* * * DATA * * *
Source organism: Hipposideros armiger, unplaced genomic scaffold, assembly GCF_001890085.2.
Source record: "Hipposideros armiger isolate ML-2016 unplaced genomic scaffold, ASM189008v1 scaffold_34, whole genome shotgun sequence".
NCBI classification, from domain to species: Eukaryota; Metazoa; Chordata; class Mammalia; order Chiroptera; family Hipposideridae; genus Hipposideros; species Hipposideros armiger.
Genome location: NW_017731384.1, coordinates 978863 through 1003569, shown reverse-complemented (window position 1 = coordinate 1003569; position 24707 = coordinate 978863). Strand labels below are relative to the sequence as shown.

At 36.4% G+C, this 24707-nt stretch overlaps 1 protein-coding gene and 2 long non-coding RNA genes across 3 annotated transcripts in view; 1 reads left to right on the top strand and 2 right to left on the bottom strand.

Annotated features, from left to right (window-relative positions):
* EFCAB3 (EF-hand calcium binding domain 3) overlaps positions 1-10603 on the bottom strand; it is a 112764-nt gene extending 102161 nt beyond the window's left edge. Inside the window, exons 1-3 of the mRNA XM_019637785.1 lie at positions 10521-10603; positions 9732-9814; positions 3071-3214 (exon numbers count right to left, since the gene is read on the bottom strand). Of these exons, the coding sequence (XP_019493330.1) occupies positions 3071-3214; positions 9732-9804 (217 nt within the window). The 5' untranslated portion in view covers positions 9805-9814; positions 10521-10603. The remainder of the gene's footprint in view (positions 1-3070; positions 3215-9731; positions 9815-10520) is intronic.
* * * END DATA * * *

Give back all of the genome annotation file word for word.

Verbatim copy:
Source organism: Hipposideros armiger, unplaced genomic scaffold, assembly GCF_001890085.2.
Source record: "Hipposideros armiger isolate ML-2016 unplaced genomic scaffold, ASM189008v1 scaffold_34, whole genome shotgun sequence".
NCBI classification, from domain to species: Eukaryota; Metazoa; Chordata; class Mammalia; order Chiroptera; family Hipposideridae; genus Hipposideros; species Hipposideros armiger.
Genome location: NW_017731384.1, coordinates 978863 through 1003569, shown reverse-complemented (window position 1 = coordinate 1003569; position 24707 = coordinate 978863). Strand labels below are relative to the sequence as shown.

At 36.4% G+C, this 24707-nt stretch overlaps 1 protein-coding gene and 2 long non-coding RNA genes across 3 annotated transcripts in view; 1 reads left to right on the top strand and 2 right to left on the bottom strand.

Annotated features, from left to right (window-relative positions):
* EFCAB3 (EF-hand calcium binding domain 3) overlaps positions 1-10603 on the bottom strand; it is a 112764-nt gene extending 102161 nt beyond the window's left edge. Inside the window, exons 1-3 of the mRNA XM_019637785.1 lie at positions 10521-10603; positions 9732-9814; positions 3071-3214 (exon numbers count right to left, since the gene is read on the bottom strand). Of these exons, the coding sequence (XP_019493330.1) occupies positions 3071-3214; positions 9732-9804 (217 nt within the window). The 5' untranslated portion in view covers positions 9805-9814; positions 10521-10603. The remainder of the gene's footprint in view (positions 1-3070; positions 3215-9731; positions 9815-10520) is intronic.